New Reviews of Old Comics
Here is one I actually remember seeing on the spinner rack when it was first published in 1985. I saw it and quickly moved on to something else; something with a super-hero, something that didn’t look like it would suck. Now 25 years later I was almost giddy when I saw it among the pile of dollar books at the local comic shop; this the type of title I had in mind when I started writing this column. The oddball titles people would have sneered at when first published, and probably don’t give two thoughts about anymore. Sometimes there is treasure in the bargain bins, sometimes it’s just a waste of a buck, but you’ll never know if you don’t try.
Jonni Thunder was a four part mini-series written by Roy & Dann Thomas, with art by Dick Giordano. Gerry Conway is also given a co-creator/co-plotter credit. The story is written very much in the style of early to mid 20th century detective tales like Raymond Chandler’s Philip Marlow, or any number of film noir genre movies. Tough talking private detective, tenuous relationship with local law enforcement and an unusual case that has more twists and turns than the Pacific Coast Highway. Oh, and rain, lots of rain for mood effect. Of course this is a comic book so there needs to be some sort of fantastic super-hero element, which in this case is a powerful robotic looking bug that invades Jonni’s office, and Jonni can turn into a living lightning bolt. The cover says her AKA is “Thunderbolt,” but she looks a lot more like lightning than thunder, which makes sense since thunder is just a sound and not visible.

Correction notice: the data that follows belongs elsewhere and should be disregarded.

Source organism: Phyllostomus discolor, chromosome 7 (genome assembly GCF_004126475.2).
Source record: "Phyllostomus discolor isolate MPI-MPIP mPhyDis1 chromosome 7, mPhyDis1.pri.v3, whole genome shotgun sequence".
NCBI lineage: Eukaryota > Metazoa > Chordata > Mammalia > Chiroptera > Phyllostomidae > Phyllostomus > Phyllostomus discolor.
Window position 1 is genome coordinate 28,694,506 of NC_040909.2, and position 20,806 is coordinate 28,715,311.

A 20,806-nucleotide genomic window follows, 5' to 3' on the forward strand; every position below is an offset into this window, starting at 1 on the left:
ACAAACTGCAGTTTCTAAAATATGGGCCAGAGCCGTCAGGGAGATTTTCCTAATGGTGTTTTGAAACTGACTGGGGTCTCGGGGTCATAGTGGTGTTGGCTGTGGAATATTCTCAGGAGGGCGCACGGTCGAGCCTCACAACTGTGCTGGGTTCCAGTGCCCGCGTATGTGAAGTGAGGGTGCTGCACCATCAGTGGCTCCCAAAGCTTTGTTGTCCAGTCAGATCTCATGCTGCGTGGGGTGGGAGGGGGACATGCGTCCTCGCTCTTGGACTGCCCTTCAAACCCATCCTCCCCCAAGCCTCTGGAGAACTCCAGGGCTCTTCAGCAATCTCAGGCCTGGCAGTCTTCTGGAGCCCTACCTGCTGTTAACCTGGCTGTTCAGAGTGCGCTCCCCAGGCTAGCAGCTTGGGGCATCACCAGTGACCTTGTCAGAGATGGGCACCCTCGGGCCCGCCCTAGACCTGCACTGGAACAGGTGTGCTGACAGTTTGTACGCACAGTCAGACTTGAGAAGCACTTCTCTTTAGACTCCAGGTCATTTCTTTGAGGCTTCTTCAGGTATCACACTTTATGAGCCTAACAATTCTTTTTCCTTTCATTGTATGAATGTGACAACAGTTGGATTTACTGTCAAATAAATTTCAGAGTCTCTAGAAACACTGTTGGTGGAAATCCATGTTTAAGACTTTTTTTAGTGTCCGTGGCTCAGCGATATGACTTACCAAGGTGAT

Science aside, Jonni Thunder was a fairly enjoyable read if you like detective stories. As I’ve said before I’m not a big fan of narration in comics, and there was a lot of it in this issue, but it worked well given the style the writers were aiming for; it wasn’t as extraneous as most comic narration typically is. Giordano’s art was decent, as usual, in this issue. I noticed one of the police detectives looked a lot like Carol O’Connor/Archie Bunker, which made me look for resemblances in other supporting characters, but I didn’t spot any. Over the past few months Roy Thomas has grown into one of my favorite comic writers; he was certainly prolific, wrote a good variety of titles and I really haven’t come across a bad Roy Thomas story yet. This one was good enough that I would pick up the next three issues if I found them.
Notable Ad: The best of the worst this time around is an ad for Warlord toys, based on the DC comic book. The full page ad shows six characters you can buy, collect and presumably play with as well. Since this was the mid 80s I would say this was the Remco toy company’s attempt to jump on the “He-Man and the Masters of the Universe” bandwagon. Since I’ve recently read and enjoyed a couple issues of Warlord comics, I’ll go easy on it, but the ad doesn’t do much to show the toys in an appealing light. The drawings are very stiff and really highlight how limited the action figures were in the pose department. Kmart is prominently displayed as being the place for all of your Warlord toy needs, so that’s a plus (not). I’d actually be interested in getting my hands some of these toys to see how they compared with the He-Man toys, but I’m guessing they’re not easy to find anymore.